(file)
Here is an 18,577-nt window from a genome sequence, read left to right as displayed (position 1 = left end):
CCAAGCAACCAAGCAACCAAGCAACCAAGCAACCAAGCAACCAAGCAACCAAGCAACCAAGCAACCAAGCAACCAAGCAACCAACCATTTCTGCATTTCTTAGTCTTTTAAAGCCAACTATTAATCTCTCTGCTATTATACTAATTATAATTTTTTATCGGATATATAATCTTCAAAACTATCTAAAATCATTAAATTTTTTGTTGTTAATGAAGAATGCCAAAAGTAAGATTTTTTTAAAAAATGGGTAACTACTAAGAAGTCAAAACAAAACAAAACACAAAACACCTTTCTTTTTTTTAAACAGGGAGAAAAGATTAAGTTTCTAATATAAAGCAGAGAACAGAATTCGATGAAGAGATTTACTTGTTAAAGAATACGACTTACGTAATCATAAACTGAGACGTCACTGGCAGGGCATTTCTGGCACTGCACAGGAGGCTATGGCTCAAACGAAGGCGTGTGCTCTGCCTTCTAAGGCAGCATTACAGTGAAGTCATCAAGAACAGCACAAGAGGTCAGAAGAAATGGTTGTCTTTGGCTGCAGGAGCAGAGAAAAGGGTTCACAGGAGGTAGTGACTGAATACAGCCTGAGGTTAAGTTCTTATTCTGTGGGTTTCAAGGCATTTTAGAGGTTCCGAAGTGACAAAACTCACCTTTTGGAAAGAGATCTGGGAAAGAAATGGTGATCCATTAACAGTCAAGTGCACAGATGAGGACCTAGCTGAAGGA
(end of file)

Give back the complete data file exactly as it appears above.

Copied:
Here is an 18,577-nt window from a genome sequence, read left to right as displayed (position 1 = left end):
CCAAGCAACCAAGCAACCAAGCAACCAAGCAACCAAGCAACCAAGCAACCAAGCAACCAAGCAACCAAGCAACCAAGCAACCAACCATTTCTGCATTTCTTAGTCTTTTAAAGCCAACTATTAATCTCTCTGCTATTATACTAATTATAATTTTTTATCGGATATATAATCTTCAAAACTATCTAAAATCATTAAATTTTTTGTTGTTAATGAAGAATGCCAAAAGTAAGATTTTTTTAAAAAATGGGTAACTACTAAGAAGTCAAAACAAAACAAAACACAAAACACCTTTCTTTTTTTTAAACAGGGAGAAAAGATTAAGTTTCTAATATAAAGCAGAGAACAGAATTCGATGAAGAGATTTACTTGTTAAAGAATACGACTTACGTAATCATAAACTGAGACGTCACTGGCAGGGCATTTCTGGCACTGCACAGGAGGCTATGGCTCAAACGAAGGCGTGTGCTCTGCCTTCTAAGGCAGCATTACAGTGAAGTCATCAAGAACAGCACAAGAGGTCAGAAGAAATGGTTGTCTTTGGCTGCAGGAGCAGAGAAAAGGGTTCACAGGAGGTAGTGACTGAATACAGCCTGAGGTTAAGTTCTTATTCTGTGGGTTTCAAGGCATTTTAGAGGTTCCGAAGTGACAAAACTCACCTTTTGGAAAGAGATCTGGGAAAGAAATGGTGATCCATTAACAGTCAAGTGCACAGATGAGGACCTAGCTGAAGGA